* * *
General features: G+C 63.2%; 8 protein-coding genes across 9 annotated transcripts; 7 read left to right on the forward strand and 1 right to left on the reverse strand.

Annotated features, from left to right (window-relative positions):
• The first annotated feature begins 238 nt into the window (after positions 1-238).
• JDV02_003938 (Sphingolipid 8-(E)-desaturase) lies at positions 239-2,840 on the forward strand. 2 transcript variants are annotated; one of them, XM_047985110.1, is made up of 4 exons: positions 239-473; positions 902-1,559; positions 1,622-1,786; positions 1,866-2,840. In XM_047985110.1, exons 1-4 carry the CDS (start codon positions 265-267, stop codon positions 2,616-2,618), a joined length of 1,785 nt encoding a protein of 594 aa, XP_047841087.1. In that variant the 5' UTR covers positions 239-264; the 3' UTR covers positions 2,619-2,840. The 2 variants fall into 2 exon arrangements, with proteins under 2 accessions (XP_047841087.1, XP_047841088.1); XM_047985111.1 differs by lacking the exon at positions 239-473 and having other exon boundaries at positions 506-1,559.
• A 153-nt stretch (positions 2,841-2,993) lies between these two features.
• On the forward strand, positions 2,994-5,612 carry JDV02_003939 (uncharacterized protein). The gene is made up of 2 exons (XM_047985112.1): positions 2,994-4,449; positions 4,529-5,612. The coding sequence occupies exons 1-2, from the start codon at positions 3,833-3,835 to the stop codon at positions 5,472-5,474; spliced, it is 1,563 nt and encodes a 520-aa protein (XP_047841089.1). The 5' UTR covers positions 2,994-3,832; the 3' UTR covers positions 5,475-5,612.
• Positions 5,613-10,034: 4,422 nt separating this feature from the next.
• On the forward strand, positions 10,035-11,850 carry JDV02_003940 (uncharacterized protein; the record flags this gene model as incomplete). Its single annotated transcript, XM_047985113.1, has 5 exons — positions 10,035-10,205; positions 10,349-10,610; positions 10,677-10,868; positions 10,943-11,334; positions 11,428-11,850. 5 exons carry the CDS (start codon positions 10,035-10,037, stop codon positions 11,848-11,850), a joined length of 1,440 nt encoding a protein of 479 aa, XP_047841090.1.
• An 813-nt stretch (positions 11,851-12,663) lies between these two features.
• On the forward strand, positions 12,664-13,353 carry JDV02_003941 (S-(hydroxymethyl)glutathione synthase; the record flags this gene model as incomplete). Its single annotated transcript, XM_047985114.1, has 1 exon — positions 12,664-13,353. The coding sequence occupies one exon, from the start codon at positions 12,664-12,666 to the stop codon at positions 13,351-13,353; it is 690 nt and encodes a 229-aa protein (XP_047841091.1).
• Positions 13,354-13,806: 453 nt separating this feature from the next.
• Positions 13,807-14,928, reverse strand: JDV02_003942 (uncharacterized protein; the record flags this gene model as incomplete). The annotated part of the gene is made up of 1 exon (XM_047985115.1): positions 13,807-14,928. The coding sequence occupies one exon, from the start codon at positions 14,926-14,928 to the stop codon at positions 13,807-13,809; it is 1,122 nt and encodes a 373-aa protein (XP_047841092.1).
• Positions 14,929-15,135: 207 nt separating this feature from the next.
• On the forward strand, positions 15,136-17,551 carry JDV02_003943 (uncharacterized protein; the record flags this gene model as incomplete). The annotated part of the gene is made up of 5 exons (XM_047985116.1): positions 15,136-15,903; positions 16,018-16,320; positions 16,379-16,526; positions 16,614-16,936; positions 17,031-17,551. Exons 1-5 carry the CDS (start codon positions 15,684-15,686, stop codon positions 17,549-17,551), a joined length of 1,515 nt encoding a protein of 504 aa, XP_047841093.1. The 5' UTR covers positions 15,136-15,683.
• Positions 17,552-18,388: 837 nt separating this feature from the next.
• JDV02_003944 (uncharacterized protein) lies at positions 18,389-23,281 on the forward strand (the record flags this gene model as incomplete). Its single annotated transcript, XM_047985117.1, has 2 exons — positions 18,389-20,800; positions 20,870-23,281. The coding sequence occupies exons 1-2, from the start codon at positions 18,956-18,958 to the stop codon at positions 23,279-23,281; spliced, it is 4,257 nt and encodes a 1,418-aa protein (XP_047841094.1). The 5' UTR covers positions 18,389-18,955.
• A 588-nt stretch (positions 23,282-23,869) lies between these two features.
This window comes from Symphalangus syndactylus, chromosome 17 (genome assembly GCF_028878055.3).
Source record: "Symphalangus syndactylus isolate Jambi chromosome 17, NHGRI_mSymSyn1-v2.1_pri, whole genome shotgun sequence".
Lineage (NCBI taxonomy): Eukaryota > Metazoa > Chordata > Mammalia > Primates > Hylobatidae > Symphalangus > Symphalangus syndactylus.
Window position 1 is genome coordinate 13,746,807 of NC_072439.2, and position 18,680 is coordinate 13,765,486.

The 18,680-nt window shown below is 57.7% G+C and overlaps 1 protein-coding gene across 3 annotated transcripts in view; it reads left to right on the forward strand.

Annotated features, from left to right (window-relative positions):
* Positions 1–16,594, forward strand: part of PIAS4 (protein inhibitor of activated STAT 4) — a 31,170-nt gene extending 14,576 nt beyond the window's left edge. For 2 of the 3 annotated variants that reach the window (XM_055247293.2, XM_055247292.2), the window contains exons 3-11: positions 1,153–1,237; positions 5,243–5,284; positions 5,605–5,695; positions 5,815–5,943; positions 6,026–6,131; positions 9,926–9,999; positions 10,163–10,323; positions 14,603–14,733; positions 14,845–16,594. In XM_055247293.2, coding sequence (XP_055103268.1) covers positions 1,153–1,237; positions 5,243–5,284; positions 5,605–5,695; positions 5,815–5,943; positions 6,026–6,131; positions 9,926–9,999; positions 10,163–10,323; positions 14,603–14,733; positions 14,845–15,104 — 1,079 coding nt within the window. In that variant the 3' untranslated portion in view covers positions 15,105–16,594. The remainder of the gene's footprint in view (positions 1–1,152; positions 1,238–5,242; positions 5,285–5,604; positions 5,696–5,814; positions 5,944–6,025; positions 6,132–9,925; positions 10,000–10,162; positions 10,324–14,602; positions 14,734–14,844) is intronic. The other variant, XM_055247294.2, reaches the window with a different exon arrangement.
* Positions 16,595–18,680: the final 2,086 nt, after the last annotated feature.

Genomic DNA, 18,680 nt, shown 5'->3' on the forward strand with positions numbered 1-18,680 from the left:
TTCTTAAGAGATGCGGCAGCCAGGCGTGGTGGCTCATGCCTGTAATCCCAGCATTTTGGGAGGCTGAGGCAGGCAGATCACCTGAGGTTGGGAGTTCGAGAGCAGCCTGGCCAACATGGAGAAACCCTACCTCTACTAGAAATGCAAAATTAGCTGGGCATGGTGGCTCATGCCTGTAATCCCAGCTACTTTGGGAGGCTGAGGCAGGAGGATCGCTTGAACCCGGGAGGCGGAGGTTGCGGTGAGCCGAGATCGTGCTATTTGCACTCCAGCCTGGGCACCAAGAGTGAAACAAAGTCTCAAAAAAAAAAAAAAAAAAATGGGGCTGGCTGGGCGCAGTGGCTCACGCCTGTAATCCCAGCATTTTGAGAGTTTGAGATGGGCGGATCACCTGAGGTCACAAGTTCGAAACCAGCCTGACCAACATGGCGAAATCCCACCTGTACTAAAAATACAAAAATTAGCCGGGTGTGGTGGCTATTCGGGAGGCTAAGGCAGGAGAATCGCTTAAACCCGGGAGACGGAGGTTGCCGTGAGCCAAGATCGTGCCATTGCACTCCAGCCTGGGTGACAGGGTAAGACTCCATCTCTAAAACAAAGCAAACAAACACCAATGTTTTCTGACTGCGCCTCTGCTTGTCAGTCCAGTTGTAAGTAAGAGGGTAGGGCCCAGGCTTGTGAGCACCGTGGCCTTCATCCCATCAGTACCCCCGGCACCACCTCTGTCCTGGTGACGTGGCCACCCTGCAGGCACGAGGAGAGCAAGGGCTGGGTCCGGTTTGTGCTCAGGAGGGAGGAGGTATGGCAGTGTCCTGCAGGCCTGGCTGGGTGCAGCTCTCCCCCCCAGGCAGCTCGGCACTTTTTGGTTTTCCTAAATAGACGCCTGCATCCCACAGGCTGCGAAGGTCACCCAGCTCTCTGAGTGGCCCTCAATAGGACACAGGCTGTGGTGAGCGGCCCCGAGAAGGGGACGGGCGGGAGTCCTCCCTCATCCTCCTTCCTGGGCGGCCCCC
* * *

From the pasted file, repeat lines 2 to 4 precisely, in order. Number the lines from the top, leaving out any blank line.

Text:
Annotated features, from left to right (window-relative positions):
• The first annotated feature begins 238 nt into the window (after positions 1-238).
• JDV02_003938 (Sphingolipid 8-(E)-desaturase) lies at positions 239-2,840 on the forward strand. 2 transcript variants are annotated; one of them, XM_047985110.1, is made up of 4 exons: positions 239-473; positions 902-1,559; positions 1,622-1,786; positions 1,866-2,840. In XM_047985110.1, exons 1-4 carry the CDS (start codon positions 265-267, stop codon positions 2,616-2,618), a joined length of 1,785 nt encoding a protein of 594 aa, XP_047841087.1. In that variant the 5' UTR covers positions 239-264; the 3' UTR covers positions 2,619-2,840. The 2 variants fall into 2 exon arrangements, with proteins under 2 accessions (XP_047841087.1, XP_047841088.1); XM_047985111.1 differs by lacking the exon at positions 239-473 and having other exon boundaries at positions 506-1,559.